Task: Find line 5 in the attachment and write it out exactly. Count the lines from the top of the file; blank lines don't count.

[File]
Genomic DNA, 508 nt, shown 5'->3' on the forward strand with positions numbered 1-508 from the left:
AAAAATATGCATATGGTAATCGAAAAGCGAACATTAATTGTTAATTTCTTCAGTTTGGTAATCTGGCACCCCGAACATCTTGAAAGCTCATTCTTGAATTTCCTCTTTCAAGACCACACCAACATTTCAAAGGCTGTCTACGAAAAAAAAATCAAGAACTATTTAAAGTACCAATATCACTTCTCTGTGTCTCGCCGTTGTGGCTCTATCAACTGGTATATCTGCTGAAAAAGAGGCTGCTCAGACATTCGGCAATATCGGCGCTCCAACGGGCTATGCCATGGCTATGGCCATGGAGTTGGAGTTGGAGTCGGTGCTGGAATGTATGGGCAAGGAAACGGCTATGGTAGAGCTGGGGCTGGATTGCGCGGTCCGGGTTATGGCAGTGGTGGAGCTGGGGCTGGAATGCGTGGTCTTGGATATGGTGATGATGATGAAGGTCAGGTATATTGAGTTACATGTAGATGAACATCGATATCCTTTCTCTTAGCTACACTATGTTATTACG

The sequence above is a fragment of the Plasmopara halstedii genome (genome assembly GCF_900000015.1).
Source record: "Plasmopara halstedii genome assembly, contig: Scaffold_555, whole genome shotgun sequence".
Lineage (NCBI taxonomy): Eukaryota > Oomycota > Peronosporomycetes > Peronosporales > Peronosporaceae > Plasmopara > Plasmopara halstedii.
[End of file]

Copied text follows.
Lineage (NCBI taxonomy): Eukaryota > Oomycota > Peronosporomycetes > Peronosporales > Peronosporaceae > Plasmopara > Plasmopara halstedii.